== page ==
Wireless instrumentation and infrastructure on a very small budget?

One inventor uses obsolete cell phones as low cost wireless instrumentation transmitters. Cheap, yes, but is it for you?


In these days when extra cash is scarce, one inventor says he has found a way to use electronic “trash” as industrial hardware. Imagine using the cell phones that your teenage kids think are un-cool to send back data from remote instrumentation. It may sound far-fetched, but there’s even more.

Carl Landwiener has worked as an instrumentation engineer and is an industrial pack rat of indescribable proportions. Once he realized how many cell phones are replaced daily, he started collecting the older units and found how easily they could be re-purposed for more interesting applications. His new system is called CPIS (cell phone instrumentation system) and he believes it to be a technology ideally suited to tough economic times. With an inexpensive proprietary replacement chip and a simple base station, both created by Landwiener and available now, you can be receiving data via this wireless system from up to 24 remote 4-20 mA devices within hours. With chips at $49 each and a base station card (to go into an existing computer of your choice) at only $249, all the hardware to outfit 24 remote devices will cost less than $1,500. (Multiple networks operating in parallel are possible, but none can have more than 24 nodes.) This does not include the individual phones, but anyone who has a family should be able to find a few retired units around the house. Traded-in units can also be purchased for a few dollars from cooperative cell phone dealers. Most get broken-up and recycled, so this is a better use.

CPIS is already being field tested (see photo) and has performed remarkably well given the nature of the equipment. “The photo shows one of the first working installations, mounted on a differential pressure gage,” says Landwiener. “The company doesn’t want me to use its name, but they’ve been amazed at how reliable it’s been. The receiver gathers the data and sends it via Ethernet to your control system, just like any other wireless gateway.”

CPIS performance isn’t quite up to the standards of current SP-100 or WirelessHART devices. There is no redundancy since individual devices don’t talk to each other or to multiple gateways. Battery life also leaves something to be desired given the high power consumption of a cell phone compared to current wireless instrumentation. “That has been a problem, but we’re working on it,” Landwiener adds. “At the moment, if you have the original battery, the unit only operates for five or six days. That can be extended with external batteries, but I’m working on ways to improve the power consumption. However, as a practical solution, in situations where operators make rounds anyway, they can carry a few charged phones and switch units in the field by unplugging one and putting in another. The individual phones are programmed for the network, not the specific instrument, so all the phones in a given 24 node network are interchangeable. If you have a few extras already programmed, they can be recharging in the control room. It’s really very simple.”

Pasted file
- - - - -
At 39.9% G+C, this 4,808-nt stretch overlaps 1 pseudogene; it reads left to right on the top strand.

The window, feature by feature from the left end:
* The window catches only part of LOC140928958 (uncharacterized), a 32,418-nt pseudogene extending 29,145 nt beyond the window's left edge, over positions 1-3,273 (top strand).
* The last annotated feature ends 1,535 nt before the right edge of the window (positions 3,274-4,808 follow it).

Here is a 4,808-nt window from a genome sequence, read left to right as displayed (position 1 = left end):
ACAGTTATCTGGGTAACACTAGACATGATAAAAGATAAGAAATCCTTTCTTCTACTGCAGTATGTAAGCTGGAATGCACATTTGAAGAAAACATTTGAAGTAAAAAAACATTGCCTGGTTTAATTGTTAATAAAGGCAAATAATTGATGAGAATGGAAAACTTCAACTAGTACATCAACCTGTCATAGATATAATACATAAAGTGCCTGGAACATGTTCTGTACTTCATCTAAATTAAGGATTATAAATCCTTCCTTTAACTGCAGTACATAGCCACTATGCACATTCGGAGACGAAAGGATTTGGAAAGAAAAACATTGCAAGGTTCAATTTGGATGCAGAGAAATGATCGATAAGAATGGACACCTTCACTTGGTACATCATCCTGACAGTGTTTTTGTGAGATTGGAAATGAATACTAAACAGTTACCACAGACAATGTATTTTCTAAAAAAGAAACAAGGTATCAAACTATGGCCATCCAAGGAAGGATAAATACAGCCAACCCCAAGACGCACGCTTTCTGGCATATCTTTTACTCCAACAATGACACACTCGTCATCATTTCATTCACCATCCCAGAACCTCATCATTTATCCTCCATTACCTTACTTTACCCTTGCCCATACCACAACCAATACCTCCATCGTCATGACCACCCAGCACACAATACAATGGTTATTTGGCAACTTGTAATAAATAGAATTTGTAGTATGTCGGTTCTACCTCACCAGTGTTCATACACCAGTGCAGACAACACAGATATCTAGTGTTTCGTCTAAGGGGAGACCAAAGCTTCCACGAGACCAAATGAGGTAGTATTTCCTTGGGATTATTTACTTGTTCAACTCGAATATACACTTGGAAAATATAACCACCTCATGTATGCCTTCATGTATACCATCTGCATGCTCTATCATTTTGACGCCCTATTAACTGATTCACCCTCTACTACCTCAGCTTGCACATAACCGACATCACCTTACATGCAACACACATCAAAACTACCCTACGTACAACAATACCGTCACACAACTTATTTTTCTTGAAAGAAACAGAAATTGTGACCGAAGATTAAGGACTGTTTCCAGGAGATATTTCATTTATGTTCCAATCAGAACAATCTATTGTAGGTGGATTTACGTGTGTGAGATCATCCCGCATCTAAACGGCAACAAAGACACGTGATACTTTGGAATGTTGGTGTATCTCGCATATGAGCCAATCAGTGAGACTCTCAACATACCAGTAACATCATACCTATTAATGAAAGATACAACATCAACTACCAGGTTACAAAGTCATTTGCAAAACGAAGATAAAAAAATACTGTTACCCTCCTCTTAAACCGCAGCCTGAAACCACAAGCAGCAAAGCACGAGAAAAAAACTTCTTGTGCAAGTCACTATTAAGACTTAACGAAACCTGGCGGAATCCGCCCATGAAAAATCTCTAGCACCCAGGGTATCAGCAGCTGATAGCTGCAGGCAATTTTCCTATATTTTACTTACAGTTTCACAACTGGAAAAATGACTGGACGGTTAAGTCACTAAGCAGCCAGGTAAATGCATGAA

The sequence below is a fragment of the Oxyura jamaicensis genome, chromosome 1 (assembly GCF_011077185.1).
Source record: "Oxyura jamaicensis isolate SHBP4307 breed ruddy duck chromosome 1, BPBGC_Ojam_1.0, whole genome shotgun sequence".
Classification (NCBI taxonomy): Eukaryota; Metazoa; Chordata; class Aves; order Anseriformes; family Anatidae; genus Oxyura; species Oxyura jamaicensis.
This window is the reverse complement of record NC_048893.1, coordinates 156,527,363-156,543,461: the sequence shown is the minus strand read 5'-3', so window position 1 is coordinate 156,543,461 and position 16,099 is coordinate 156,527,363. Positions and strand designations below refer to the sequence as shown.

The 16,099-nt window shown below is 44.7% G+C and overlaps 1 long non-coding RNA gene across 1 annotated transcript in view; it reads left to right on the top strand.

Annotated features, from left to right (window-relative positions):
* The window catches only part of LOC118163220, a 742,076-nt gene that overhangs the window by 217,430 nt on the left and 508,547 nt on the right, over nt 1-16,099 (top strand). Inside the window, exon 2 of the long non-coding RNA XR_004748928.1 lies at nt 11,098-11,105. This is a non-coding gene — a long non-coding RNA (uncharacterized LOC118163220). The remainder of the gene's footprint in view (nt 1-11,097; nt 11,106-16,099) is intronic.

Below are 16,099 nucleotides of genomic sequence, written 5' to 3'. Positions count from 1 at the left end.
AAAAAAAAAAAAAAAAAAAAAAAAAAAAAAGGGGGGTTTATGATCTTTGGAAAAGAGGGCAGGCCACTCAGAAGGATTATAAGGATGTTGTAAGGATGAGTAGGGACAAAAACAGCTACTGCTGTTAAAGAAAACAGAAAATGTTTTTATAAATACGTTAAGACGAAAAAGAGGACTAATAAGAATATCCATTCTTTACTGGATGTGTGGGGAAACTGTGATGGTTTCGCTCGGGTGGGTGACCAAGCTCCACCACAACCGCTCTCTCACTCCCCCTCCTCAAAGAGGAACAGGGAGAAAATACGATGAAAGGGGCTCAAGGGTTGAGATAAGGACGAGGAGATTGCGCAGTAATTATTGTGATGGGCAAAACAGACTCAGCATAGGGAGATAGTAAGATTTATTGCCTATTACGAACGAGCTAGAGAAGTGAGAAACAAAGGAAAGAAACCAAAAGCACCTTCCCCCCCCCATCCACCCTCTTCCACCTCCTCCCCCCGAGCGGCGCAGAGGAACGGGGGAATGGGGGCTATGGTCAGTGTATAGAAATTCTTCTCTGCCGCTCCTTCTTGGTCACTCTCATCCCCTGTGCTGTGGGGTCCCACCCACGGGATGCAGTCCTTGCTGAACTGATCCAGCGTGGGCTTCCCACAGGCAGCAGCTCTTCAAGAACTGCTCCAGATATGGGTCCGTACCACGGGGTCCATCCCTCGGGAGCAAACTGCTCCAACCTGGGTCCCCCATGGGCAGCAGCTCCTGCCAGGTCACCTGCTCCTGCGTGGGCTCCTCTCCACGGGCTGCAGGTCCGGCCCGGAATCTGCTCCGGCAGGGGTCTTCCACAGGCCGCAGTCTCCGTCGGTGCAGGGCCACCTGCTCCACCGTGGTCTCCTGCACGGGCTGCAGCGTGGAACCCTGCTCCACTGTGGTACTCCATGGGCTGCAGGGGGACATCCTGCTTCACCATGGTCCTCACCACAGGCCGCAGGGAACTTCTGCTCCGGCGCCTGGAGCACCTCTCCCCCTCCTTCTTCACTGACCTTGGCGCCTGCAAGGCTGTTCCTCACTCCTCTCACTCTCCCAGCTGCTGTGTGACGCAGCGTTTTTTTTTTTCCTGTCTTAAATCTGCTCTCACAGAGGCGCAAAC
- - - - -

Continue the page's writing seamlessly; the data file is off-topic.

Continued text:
The CPIS network is not connected to the public cell phone infrastructure at all, so there are no phone bills involved. While the functionality of the current system is very basic, there is room to expand. Currently Landwiener is testing an expansion of the system to use the phone’s text messaging capability to send HART data along with the main process variable. He’s even exploring the possibility of using built-in camera phones as a surveillance device. “I don’t think it will be practical to get real video, but we might be able to update the image six or eight times a minute,” says Landwiener. “Of course when I started out, I didn’t think we’d be able to get this much out of a regular phone, so I shouldn’t underestimate the possibilities. You won’t find a cheaper wireless video camera.”

This is just the beginning for the growing basement business. Looking down the road this curious inventor is looking for ways to use newly obsolete analog TVs as control room terminals and HMI displays. “I just can’t stand seeing all that good equipment going to waste,” Landwiener laments.

Download more information and a performance report of the first installed CPIS network.

—Edited by Peter Welander, process industries editor, PWelander@cfemedia.com ,
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